Stronger Together Letter to Chancellor Tisch
December 22, 2014
Merryl H. Tisch, Chancellor
State Education Building
89 Washington Avenue
Albany, NY 12234
Beth Dimino, ST Caucus Chair
290 Norwood Avenue
Port Jefferson Station NY 11776
Dear Merryl Tisch, Chancellor of the New York State Board of Regents:
We are a group of education leaders from across the state that have shared concerns with the direction of education policy in this state and how it ultimately affects our students. On December 18th, 2014, the Governor’s office submitted an open letter to you that outlined questions to be discussed when developing the state’s educational policy in the coming year.
The questions the Governor’s office posed relied on the state’s testing data being valid and reliable. Since there have been many questions regarding the validity and reliability of the data, we believe it is important that SED make public responses to the following questions so any discussion that occurs will be transparent. Experience has shown that when policy is formed without the input of all stakeholders, chaos ensues; furthermore, we have seen how disastrous policy can be when predicated upon incomplete and erroneous data. We believe this disconnect has led to the turbulence between the practitioners and the policy-makers for the last several years.
We believe improvements need to be made for the state to move beyond the current problematic foundation: SED needs to make clear that its underlying assumptions parallel the actual experiences of all students of the state of New York. Could you answer the following questions in a timely manner?
No previous cohort of students (K-12) had ever received instruction so heavily tied to the Common Core or standardized tests. Could such experimentation on our children create significant and systemic unintended negative consequences?
These consequences could be more devastating as this is not a localized experiment where local professionals can modify it as they see fit. This is a statewide experiment where local control has been removed and subsequently, practitioners and parents feel powerless to adjust and adapt to meet the needs of their children. Given the consistent and pervasive anecdotal reports of students’ increased stress reactions, school phobias and medications being prescribed for anxiety (especially in our elementary population), has SED been monitoring the emotional and physical health effects of this curriculum/testing initiative on our students? What has SED found in its research? If SED has not been monitoring for unintended negative consequences, why not?
Much of the discussion about schools, teaching and student outcomes assumes that the results on the State’s ELA and Math assessments are both valid and reliable. In order for the label “College and Career Ready” to have any real meaning, the data that the state produces must parallel the experience of the actual students in the school districts upon entering the college educational system. For example, if a school sends 90% of its students to four-year schools and 80% of those students graduate in four years, yet the state assessments only put the percentages of college and career ready students at 40%, whose data is considered more valid? Has SED surveyed districts to examine this discrepancy? What has SED found in its research? If SED has not been monitoring for discrepancies, why not? Doing so would provide more accurate data about college and career readiness.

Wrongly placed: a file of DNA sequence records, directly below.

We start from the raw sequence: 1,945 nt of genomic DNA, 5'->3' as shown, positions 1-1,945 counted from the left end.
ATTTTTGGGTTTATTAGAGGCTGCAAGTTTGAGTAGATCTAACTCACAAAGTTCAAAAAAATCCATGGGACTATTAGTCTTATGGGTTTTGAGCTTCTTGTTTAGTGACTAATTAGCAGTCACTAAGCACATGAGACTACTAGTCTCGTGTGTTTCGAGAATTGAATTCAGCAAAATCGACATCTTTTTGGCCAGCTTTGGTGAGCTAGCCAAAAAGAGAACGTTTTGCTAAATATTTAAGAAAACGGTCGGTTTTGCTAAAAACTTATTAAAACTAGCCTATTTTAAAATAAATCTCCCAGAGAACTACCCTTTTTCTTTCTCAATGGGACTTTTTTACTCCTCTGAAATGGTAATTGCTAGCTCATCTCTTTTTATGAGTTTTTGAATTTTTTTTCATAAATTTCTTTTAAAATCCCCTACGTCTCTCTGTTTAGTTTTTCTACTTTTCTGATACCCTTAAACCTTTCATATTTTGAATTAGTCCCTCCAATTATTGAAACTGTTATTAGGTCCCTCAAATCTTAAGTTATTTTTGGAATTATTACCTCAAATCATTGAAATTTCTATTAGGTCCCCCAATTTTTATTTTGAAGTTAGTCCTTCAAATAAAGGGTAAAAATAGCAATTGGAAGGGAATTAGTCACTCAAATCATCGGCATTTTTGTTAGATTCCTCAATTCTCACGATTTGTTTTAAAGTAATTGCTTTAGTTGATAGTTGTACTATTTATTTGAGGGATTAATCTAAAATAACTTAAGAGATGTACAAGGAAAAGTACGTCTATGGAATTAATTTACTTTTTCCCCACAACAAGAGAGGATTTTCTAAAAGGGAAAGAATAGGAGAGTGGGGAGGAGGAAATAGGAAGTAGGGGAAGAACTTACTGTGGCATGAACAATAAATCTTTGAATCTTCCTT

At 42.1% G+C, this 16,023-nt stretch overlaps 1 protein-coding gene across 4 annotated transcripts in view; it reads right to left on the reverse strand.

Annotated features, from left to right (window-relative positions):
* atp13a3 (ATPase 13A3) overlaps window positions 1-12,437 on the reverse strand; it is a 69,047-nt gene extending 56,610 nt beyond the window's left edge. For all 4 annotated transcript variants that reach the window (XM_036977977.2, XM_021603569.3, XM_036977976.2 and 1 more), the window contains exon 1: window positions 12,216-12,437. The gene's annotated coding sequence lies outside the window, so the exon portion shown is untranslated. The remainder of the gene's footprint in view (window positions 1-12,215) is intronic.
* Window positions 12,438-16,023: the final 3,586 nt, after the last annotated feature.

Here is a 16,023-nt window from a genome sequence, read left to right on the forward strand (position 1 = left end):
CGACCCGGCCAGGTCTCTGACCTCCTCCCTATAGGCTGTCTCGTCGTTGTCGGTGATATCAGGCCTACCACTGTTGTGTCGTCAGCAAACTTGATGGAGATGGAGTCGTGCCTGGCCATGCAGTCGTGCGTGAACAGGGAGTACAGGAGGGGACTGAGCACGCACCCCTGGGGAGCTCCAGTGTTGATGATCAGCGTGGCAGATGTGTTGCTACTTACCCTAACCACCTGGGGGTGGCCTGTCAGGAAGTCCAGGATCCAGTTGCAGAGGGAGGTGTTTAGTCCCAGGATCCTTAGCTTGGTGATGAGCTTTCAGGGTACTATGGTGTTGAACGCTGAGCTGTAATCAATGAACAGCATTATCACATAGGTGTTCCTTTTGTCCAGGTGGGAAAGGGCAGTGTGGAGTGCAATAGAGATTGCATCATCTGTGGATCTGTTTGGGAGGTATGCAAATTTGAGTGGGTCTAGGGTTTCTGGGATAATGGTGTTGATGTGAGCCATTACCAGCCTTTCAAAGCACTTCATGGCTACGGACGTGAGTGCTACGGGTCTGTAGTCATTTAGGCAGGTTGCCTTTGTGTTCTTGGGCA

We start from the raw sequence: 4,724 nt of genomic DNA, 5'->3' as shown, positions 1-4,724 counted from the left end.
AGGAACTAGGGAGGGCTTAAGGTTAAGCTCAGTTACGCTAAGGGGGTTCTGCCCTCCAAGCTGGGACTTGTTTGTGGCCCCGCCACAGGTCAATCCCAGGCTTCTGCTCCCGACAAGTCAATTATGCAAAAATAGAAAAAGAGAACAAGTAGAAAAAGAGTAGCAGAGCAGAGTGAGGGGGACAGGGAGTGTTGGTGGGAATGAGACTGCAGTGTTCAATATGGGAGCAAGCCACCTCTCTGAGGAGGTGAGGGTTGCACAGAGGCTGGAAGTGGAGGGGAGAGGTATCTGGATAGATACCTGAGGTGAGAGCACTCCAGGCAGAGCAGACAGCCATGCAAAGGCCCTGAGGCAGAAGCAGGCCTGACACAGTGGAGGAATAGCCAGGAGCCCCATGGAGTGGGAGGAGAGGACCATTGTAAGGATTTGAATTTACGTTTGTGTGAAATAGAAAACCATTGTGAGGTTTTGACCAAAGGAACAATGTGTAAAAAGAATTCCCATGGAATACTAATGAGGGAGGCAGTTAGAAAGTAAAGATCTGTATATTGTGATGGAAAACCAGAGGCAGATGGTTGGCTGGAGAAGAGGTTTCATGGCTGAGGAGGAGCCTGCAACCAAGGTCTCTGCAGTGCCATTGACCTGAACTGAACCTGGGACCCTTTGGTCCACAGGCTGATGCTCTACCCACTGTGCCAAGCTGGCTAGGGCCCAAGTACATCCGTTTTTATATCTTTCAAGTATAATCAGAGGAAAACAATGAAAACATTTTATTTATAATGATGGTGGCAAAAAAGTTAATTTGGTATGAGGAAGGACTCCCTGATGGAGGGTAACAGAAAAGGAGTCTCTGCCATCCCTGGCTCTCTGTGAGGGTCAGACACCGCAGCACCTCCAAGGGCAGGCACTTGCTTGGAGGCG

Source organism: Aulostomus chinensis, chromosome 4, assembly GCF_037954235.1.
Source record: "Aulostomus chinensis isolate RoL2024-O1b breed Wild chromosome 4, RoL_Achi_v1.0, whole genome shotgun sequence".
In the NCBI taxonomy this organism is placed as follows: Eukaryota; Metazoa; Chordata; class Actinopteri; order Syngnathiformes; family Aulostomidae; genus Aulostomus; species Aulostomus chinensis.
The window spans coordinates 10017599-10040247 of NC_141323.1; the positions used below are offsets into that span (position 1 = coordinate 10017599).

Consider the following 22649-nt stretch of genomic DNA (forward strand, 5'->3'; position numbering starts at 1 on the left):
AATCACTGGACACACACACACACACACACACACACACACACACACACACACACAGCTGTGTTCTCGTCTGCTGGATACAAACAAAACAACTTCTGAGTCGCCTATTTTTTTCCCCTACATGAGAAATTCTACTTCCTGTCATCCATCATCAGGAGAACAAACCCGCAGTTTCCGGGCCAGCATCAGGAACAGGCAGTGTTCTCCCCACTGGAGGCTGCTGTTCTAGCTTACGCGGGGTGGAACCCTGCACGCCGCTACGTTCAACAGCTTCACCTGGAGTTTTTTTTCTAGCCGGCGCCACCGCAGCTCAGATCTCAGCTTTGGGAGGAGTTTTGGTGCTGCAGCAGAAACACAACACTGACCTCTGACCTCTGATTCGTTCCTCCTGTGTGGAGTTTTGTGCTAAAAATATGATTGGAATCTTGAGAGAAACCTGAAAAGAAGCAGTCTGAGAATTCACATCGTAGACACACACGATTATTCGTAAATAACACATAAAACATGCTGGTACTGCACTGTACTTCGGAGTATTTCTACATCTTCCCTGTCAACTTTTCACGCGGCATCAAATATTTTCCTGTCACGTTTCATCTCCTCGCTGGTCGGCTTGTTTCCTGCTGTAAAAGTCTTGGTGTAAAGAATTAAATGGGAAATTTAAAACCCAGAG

The initial study that established the State’s “College and Career Readiness” benchmarks was done on students from New York City schools who were attending two-year CUNY schools. This narrowed the pool by eliminating students that went on to four-year colleges. The smaller subgroup selected makes the data very specific. It also makes it harder to extrapolate generalizations regarding all the students of our state. What steps have been taken since then to make the “college and career readiness” benchmarks a more reliable and valid measure of all our students? What has SED found in its research?
In 2013, both you and Commissioner King stressed that the low test scores were “just a baseline” and should not be overemphasized, making the exams experimental. Has new information materialized in the last year to make SED more confident that the test scores are now a more accurate reflection of the deficits in student learning as a result of teacher ineffectiveness, and not just the continued fallout that exists with the Common Core roll out? What has SED found in its research?
Last year, you followed the feedback from the Commissioner’s Forums on Common Core. In fact, you attended some of the meetings. How would you try to synthesize the feedback from parents with the desires of the Governor? Would you be willing to take the questions from the Governor’s office to the people of the State in another listening tour? If not, why not?
Thank you for your time and consideration in these matters. We look forward to an open dialogue which will help us all ensure that our school children are in fact being prepared for the 21st century and beyond and ultimately to improve education in the state of New York.
Beth Dimino, Port Jefferson Station TA, Suffolk County
Joseph Karb, Springville FA, Western NY
Michael Lillis, Lakeland Federation of Teachers, Hudson Valley
Michele Bushey, Saranac TA, North Country
Kevin Coyne, Brentwood TA, Suffolk County
Orlando Benzan, Brockport TA Rochester
Beth Chetney, Baldwinsville TA, Central NY
Megan DeLaRosa, Shenendehowa TA, Capital Region
Laura Finn- Spencer, Smithtown TA, Suffolk County
Lauren Cohen, UFT, New York City